Sodom, the infamous Old Testament city destroyed in a hail of fire and brimstone, has been found.
At least, that's what archaeologist Steven Collins believes about Tall el-Hammam, a site he has been excavating in Jordan for eight years. His most recent dig began January 31 and ends February 28.
If he's right, then the Old Testament chronologies taught in Bible courses will have to be revised. But is he?
Located nine miles northeast of the Dead Sea, Tall el-Hammam is 100 acres of immense fortifications, with walls and ramparts up to 150 feet thick. No other Bronze Age site in Jordan's Rift Valley comes close in size. Clearly it was an important city—just the kind of Bronze Age capital that Genesis suggests for Sodom.
And its end was apparently cataclysmic. "The latest Middle Bronze Age layer at Tall el-Hammam consists of 1.5 to 3 feet of heavy ash and destruction debris," Collins wrote in Biblical Archaeology Review.
But there's one major problem: The pottery in that destruction layer dates to 1650-1600 B.C. That's a date barely two centuries before the Exodus, according to conventional biblical chronology.
Evangelical Bible scholars believe a much longer period is needed to account for the time of the patriarchs and the Israelites' time in Egypt. Thus, most do not accept Collins's identification.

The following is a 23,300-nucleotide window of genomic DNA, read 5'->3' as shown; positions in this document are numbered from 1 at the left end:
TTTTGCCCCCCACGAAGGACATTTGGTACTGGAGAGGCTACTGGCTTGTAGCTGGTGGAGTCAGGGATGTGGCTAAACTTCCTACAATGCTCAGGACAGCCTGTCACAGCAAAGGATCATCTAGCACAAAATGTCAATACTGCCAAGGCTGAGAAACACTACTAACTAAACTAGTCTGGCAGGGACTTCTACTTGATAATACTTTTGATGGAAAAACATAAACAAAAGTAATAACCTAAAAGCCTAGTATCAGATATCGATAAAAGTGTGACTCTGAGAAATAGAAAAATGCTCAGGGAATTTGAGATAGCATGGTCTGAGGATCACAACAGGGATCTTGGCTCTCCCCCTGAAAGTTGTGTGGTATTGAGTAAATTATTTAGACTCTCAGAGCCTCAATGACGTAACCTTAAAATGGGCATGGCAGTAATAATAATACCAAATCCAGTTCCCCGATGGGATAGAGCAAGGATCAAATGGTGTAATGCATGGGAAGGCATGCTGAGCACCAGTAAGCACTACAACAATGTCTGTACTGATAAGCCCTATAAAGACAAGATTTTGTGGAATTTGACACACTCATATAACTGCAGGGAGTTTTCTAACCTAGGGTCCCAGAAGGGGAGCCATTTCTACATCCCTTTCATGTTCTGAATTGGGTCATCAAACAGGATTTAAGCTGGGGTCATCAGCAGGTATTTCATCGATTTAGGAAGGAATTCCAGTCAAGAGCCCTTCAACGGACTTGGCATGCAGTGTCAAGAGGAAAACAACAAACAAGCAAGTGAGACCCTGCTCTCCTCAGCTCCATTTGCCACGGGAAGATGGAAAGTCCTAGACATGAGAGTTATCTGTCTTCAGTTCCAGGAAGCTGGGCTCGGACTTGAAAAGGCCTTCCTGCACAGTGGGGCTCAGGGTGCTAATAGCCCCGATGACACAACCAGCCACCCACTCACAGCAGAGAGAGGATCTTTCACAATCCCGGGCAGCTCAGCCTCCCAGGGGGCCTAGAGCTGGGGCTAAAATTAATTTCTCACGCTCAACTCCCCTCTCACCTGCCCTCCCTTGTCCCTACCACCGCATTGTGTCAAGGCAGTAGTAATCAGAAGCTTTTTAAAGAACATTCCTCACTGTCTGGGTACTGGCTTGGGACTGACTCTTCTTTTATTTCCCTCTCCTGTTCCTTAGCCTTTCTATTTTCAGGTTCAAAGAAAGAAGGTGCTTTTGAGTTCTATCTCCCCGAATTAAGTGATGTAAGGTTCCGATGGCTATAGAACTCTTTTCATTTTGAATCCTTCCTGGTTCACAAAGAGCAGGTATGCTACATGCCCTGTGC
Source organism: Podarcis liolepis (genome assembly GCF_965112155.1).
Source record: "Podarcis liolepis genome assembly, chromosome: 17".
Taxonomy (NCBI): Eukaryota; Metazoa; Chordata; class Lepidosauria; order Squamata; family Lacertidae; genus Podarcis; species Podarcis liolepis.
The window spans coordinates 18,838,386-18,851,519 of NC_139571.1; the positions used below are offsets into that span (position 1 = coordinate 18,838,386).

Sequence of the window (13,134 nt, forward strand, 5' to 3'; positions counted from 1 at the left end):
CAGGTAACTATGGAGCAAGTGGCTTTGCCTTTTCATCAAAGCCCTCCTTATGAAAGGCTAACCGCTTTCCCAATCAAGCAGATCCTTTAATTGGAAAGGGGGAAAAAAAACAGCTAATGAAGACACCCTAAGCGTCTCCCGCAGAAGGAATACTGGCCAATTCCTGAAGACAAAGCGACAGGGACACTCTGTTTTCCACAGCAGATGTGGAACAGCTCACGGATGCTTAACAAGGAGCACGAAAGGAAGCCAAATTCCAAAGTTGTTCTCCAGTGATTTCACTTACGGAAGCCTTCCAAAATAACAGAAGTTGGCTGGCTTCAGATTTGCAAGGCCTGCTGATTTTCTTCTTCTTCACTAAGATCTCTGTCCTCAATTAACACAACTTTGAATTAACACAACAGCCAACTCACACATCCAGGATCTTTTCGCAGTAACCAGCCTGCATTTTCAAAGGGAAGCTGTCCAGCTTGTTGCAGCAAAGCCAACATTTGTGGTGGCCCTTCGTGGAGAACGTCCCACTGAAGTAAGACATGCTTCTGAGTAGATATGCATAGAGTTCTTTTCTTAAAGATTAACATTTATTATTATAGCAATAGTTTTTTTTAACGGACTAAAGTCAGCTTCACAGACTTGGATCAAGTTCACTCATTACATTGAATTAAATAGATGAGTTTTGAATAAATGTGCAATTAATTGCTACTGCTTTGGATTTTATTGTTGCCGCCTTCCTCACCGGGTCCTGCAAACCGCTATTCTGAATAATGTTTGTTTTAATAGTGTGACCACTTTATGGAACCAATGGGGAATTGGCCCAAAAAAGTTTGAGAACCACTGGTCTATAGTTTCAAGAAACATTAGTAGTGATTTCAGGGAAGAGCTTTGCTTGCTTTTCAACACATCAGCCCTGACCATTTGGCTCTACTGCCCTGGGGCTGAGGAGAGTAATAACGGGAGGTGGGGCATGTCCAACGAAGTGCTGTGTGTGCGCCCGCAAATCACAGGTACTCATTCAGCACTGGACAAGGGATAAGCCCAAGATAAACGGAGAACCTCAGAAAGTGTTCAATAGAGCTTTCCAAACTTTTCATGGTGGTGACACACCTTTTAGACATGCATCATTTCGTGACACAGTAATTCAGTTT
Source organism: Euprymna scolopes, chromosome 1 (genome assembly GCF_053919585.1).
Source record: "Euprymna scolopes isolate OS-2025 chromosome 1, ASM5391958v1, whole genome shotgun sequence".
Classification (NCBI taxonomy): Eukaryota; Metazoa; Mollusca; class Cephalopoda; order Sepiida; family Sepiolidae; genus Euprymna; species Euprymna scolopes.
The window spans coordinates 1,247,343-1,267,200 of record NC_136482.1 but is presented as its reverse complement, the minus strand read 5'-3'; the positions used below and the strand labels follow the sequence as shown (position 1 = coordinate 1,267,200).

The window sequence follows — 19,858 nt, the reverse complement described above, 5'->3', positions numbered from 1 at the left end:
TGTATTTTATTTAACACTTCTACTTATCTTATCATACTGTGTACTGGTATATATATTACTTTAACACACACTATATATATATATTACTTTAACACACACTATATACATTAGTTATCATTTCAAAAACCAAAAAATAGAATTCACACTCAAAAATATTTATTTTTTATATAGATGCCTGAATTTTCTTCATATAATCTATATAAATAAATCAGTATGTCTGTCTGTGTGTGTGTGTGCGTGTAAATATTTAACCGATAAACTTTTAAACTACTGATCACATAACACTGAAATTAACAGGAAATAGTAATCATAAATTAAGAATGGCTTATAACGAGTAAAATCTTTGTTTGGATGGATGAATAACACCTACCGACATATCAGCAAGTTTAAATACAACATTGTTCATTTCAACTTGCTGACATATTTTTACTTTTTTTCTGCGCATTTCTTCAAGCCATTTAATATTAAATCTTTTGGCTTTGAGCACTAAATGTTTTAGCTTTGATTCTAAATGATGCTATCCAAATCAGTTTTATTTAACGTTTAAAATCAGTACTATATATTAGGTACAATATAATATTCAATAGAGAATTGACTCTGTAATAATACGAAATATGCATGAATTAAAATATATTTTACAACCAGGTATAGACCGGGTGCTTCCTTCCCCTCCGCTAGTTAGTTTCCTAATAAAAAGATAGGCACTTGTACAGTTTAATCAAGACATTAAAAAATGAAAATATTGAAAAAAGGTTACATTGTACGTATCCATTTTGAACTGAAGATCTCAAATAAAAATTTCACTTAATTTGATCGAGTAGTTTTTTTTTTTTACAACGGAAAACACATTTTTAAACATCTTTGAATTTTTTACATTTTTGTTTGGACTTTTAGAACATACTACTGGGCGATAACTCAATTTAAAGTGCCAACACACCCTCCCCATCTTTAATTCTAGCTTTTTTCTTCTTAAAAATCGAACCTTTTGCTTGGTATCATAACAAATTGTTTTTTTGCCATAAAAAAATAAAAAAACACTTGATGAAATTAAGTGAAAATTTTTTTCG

Eugene Merrill, distinguished professor of Old Testament at Dallas Theological Seminary, critiqued Tall el-Hammam in the Autumn 2012 issue of Artifax, a quarterly magazine published by the Near East Archaeological Society and the Institute for Biblical Archaeology. "The date in the best manuscripts and the most sound hermeneutic demands the overthrow of Sodom at 2081 B.C., completely removing Tall Hammam from consideration," he wrote.
However, Collins does not accept the pre-Iron Age biblical chronology. "The Bronze Age patriarchal numbers cannot be equated in any way with our modern concept of absolute dating," he wrote in his own defense in Artifax.
Evangelical scholars such as Bill Schlegel, at the Israel Bible Extension of The Master's College, dispute the descriptions in Genesis that Collins uses in his rationale for locating Sodom. The descriptions are imprecise enough to support either a site north of the Dead Sea on the Plain of Jordan (in Genesis 13), or in the Valley of Siddim (Genesis 14), conventionally associated with the southern Dead Sea area.
"If one rejects biblical chronology and the biblical requirements for Sodom," said Bryant Wood of Associates for Biblical Research, "then one can place Sodom wherever one wishes."
Archaeologists and Bible scholars remain excited about Collins's excavation. Clearly, he's on to something big. But whether Tall el-Hammam is Sodom remains to be seen. So far, no compelling evidence has been revealed.
Editor's note: Govier is editor of Artifax.